As a result of the highly active application period for new generic top-level domains (gTLDs), a thousand or more new domain spaces may be available on the Internet beginning as early as mid-2013. During last month’s Internet Corporation for Assigned Names and Numbers (ICANN) meeting in Toronto, various Internet policy stakeholders, including brand owners, came together to discuss the impact of these changes on the domain name system (DNS). The changing landscape will likely bring long-term domain name enforcement challenges for brand owners. As such, it is important for organizations, even those that did not submit new gTLD applications, to remain apprised of program developments, upcoming deadlines, and potential enforcement options, including development of strategies to detect and deter possible infringement.

The Applicant Pool

Of the 1,930 applications submitted to ICANN, 1,923 remain in process. Applications include generic terms, brand names, internationalized domain names (IDNs) in non-Latin characters, geographic names, and terms representing communities, with a split between open registries (in which the registry operators will sell second-level domain names) and closed registries (which will be used only by their respective registry operators). Multiple applications were submitted for some strings, particularly desirable generic terms.

The public comment period, during which members of the general public could submit comments on specific applications to be forwarded to the application evaluators, ended on September 26, 2012. Thousands of comments were submitted addressing issues such as the rights protection mechanisms detailed in certain applications or the applicants’ business practices and plans; in some cases, comments expressed support for a particular applicant when a string had been the subject of multiple applications. Although the public comment window has closed, brand owners still have opportunities to raise issues regarding applications of concern through advocacy efforts and formal objections, as discussed below.

Impact of Drawing Proposal on Brand Owners

Given its commitment to not add more than 1,000 new TLDs to the root a year, ICANN has been considering potential approaches to the batching of applications for evaluation and the sequencing of delegation. Following the June 2012 cancellation of an unpopular “digital archery” program to sort applications into batches, the program schedule remained in flux for several months. However, before the start of the Toronto ICANN meeting in October, ICANN announced its Prioritization Drawing program as a solution to both evaluation and delegation scheduling issues. The proposal, which calls for each new gTLD applicant to participate in a drawing to be held in early to mid-December 2012, will assign a draw number to each application that will determine priority for the remainder of the application process, including the release of evaluation results, negotiation of the Registry Agreement, and pre-delegation testing. IDN applications would receive priority over Latin character strings under this proposal, in order to satisfy a new gTLD program goal of expanding the global reach and accessibility of the Internet.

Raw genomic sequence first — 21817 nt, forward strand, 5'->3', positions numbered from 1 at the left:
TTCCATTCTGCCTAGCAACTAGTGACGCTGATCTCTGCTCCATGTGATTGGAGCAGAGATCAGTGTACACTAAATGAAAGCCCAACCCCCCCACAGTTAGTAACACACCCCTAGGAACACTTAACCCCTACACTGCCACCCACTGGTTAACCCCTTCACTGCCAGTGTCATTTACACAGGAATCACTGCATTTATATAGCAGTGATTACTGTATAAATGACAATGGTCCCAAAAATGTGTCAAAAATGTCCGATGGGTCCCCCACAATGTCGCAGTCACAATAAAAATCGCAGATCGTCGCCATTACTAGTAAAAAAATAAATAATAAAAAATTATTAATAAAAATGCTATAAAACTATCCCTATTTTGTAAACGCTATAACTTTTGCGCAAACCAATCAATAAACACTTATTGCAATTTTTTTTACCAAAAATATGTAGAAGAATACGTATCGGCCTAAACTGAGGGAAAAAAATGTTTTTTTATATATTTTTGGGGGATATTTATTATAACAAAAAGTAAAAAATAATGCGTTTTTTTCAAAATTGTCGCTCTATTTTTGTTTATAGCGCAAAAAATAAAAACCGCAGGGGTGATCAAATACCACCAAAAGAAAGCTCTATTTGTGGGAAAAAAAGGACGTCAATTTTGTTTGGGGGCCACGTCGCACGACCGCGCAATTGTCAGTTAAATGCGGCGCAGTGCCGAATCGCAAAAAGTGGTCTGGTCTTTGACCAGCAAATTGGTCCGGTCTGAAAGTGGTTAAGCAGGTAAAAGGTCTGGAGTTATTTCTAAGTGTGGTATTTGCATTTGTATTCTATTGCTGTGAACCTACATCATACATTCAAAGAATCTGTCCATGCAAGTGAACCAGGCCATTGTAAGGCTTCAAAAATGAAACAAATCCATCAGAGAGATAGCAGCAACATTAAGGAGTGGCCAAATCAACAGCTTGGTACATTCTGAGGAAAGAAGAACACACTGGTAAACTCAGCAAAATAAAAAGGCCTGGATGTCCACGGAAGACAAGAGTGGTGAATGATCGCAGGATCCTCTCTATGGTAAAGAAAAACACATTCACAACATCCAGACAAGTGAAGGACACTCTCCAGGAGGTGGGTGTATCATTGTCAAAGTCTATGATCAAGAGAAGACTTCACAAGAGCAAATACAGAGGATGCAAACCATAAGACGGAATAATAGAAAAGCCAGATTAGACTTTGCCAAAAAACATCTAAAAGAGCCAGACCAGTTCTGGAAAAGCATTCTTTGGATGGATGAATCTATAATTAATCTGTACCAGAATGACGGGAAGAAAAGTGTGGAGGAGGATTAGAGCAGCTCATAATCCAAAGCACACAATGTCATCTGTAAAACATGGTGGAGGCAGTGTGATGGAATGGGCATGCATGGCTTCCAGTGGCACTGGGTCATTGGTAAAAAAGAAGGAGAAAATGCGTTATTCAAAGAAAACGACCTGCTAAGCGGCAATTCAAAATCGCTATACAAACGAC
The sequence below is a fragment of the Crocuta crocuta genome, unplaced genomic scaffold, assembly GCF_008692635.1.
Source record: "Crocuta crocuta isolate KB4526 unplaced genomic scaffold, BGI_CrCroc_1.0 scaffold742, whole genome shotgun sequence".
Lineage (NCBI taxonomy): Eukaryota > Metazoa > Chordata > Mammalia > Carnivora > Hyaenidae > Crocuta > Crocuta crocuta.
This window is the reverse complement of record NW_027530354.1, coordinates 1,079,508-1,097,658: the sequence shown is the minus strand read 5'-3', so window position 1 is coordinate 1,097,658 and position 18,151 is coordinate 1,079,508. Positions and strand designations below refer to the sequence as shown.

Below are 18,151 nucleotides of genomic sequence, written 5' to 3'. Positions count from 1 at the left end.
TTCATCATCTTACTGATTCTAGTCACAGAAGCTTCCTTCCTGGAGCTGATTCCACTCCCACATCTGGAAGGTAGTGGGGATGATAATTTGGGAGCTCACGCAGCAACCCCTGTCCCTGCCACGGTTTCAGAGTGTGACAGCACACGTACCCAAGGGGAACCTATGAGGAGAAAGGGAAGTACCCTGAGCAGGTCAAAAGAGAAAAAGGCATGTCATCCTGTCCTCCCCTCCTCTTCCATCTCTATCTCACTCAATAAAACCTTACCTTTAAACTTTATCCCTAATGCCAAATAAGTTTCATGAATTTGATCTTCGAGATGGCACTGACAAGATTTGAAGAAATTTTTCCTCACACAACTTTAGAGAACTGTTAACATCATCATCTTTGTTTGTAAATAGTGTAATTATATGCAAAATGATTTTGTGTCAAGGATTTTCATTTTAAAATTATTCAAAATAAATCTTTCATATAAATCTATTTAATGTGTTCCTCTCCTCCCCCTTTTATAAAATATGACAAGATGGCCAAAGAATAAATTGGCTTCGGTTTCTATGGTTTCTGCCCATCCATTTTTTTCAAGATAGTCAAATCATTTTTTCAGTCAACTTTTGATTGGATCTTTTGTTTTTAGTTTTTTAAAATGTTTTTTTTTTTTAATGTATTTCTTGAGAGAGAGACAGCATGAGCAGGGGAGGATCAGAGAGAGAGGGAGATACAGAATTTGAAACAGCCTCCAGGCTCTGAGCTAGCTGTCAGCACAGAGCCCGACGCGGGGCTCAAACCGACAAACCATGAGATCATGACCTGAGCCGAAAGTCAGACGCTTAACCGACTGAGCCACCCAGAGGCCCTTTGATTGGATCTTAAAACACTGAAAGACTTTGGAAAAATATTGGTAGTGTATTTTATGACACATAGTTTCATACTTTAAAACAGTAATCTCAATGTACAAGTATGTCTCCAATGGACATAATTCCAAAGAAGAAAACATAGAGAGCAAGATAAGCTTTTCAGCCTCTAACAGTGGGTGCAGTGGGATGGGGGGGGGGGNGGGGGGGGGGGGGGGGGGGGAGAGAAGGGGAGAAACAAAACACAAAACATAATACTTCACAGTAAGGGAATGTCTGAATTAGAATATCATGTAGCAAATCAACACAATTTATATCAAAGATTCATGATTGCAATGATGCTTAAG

ICANN’s Drawing proposal is not yet final, and a public comment period on the proposal is open until November 9, 2012. Brand owners should be aware that, if implemented, this proposal will impact objection filing strategies. Under the proposed schedule, the formal objection filing window would be extended two months, through March 13, 2013. However, as the first evaluation results will not be posted until late March 2013, all objections will have to be filed without the benefit of knowing whether an application has passed Initial Evaluation. As such, if the Drawing proposal is fully implemented in its current form, careful consideration should be given to the targeting of appropriate applications for objections.

Top-Level Protections for Brand Owners

The delegation of potentially 1,000 or more new TLDs, within a relatively short window, ensures that enforcement at the top and second-level domain spaces will demand significant attention from brand owners. ICANN has expressed a commitment to its existing calendar, including the issuance of Governmental Advisory Committee (GAC) Early Warnings on November 20, 2012, close of the formal objection period on March 13, 2013, and issuance of formal GAC Advice in April 2013, following the Beijing ICANN meeting. Thus, brand owners will need to make decisions in the near future regarding how to approach applications of concern.

With GAC Early Warnings due to issue later this month, and with GAC members already beginning to assess priorities regarding formal GAC Advice, organizations should finalize plans as soon as possible regarding outreach to members of the GAC. Such strategies may include forwarding copies of any public comments submitted to ICANN and raising any additional issues of concern with GAC members in key jurisdictions. As the GAC has over 1,900 new gTLD applications to consider, and thousands of public comments to review, targeted advocacy efforts may be necessary to ensure that issues of concern receive appropriate attention from GAC members.

Further, with the close of the formal objection window approaching in March 2013, organizations should begin assessing their ability to voice objections and on what grounds (string confusion, legal rights, limited public interest, and community), as each one has specific substantive and standing requirements. Organizations lacking standing, or that would prefer to pool resources for objections, may wish to consider coordinating objection efforts with industry groups.